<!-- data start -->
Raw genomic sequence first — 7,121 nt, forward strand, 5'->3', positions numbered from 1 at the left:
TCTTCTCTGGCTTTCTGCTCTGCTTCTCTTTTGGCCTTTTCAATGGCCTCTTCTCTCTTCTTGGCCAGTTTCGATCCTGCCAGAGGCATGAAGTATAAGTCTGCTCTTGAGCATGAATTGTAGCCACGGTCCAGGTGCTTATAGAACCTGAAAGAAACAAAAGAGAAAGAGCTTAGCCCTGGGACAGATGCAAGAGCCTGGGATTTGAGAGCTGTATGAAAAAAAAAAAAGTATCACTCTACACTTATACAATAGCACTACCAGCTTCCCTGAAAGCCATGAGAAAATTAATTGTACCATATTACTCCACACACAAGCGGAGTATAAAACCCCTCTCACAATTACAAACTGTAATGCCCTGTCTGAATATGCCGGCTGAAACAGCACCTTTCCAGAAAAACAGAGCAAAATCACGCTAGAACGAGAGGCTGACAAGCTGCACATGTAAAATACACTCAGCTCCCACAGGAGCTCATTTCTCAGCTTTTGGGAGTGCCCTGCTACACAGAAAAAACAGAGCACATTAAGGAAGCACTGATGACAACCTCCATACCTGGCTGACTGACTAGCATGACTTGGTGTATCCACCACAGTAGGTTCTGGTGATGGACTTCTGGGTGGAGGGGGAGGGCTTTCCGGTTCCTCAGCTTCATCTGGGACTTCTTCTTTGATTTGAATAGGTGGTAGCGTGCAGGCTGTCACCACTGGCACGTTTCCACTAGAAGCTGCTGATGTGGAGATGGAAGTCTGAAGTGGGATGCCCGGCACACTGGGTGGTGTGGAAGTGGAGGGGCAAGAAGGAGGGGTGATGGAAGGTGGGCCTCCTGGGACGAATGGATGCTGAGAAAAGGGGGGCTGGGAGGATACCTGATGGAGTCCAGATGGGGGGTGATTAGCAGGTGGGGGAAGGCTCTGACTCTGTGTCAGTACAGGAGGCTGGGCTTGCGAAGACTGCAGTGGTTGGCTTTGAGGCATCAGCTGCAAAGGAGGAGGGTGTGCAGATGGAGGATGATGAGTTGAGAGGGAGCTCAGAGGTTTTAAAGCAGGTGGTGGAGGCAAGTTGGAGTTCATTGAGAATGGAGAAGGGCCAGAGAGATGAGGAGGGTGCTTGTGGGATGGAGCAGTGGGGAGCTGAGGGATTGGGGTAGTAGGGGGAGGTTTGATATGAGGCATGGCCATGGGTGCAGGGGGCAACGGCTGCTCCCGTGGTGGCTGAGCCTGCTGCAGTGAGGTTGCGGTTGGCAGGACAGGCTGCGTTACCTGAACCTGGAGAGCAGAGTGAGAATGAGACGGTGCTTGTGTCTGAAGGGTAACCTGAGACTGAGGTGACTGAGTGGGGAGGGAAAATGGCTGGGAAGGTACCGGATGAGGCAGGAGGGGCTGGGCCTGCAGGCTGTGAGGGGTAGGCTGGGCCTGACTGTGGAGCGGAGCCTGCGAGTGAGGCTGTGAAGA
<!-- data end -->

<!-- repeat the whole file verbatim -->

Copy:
Raw genomic sequence first — 7,121 nt, forward strand, 5'->3', positions numbered from 1 at the left:
TCTTCTCTGGCTTTCTGCTCTGCTTCTCTTTTGGCCTTTTCAATGGCCTCTTCTCTCTTCTTGGCCAGTTTCGATCCTGCCAGAGGCATGAAGTATAAGTCTGCTCTTGAGCATGAATTGTAGCCACGGTCCAGGTGCTTATAGAACCTGAAAGAAACAAAAGAGAAAGAGCTTAGCCCTGGGACAGATGCAAGAGCCTGGGATTTGAGAGCTGTATGAAAAAAAAAAAAGTATCACTCTACACTTATACAATAGCACTACCAGCTTCCCTGAAAGCCATGAGAAAATTAATTGTACCATATTACTCCACACACAAGCGGAGTATAAAACCCCTCTCACAATTACAAACTGTAATGCCCTGTCTGAATATGCCGGCTGAAACAGCACCTTTCCAGAAAAACAGAGCAAAATCACGCTAGAACGAGAGGCTGACAAGCTGCACATGTAAAATACACTCAGCTCCCACAGGAGCTCATTTCTCAGCTTTTGGGAGTGCCCTGCTACACAGAAAAAACAGAGCACATTAAGGAAGCACTGATGACAACCTCCATACCTGGCTGACTGACTAGCATGACTTGGTGTATCCACCACAGTAGGTTCTGGTGATGGACTTCTGGGTGGAGGGGGAGGGCTTTCCGGTTCCTCAGCTTCATCTGGGACTTCTTCTTTGATTTGAATAGGTGGTAGCGTGCAGGCTGTCACCACTGGCACGTTTCCACTAGAAGCTGCTGATGTGGAGATGGAAGTCTGAAGTGGGATGCCCGGCACACTGGGTGGTGTGGAAGTGGAGGGGCAAGAAGGAGGGGTGATGGAAGGTGGGCCTCCTGGGACGAATGGATGCTGAGAAAAGGGGGGCTGGGAGGATACCTGATGGAGTCCAGATGGGGGGTGATTAGCAGGTGGGGGAAGGCTCTGACTCTGTGTCAGTACAGGAGGCTGGGCTTGCGAAGACTGCAGTGGTTGGCTTTGAGGCATCAGCTGCAAAGGAGGAGGGTGTGCAGATGGAGGATGATGAGTTGAGAGGGAGCTCAGAGGTTTTAAAGCAGGTGGTGGAGGCAAGTTGGAGTTCATTGAGAATGGAGAAGGGCCAGAGAGATGAGGAGGGTGCTTGTGGGATGGAGCAGTGGGGAGCTGAGGGATTGGGGTAGTAGGGGGAGGTTTGATATGAGGCATGGCCATGGGTGCAGGGGGCAACGGCTGCTCCCGTGGTGGCTGAGCCTGCTGCAGTGAGGTTGCGGTTGGCAGGACAGGCTGCGTTACCTGAACCTGGAGAGCAGAGTGAGAATGAGACGGTGCTTGTGTCTGAAGGGTAACCTGAGACTGAGGTGACTGAGTGGGGAGGGAAAATGGCTGGGAAGGTACCGGATGAGGCAGGAGGGGCTGGGCCTGCAGGCTGTGAGGGGTAGGCTGGGCCTGACTGTGGAGCGGAGCCTGCGAGTGAGGCTGTGAAGA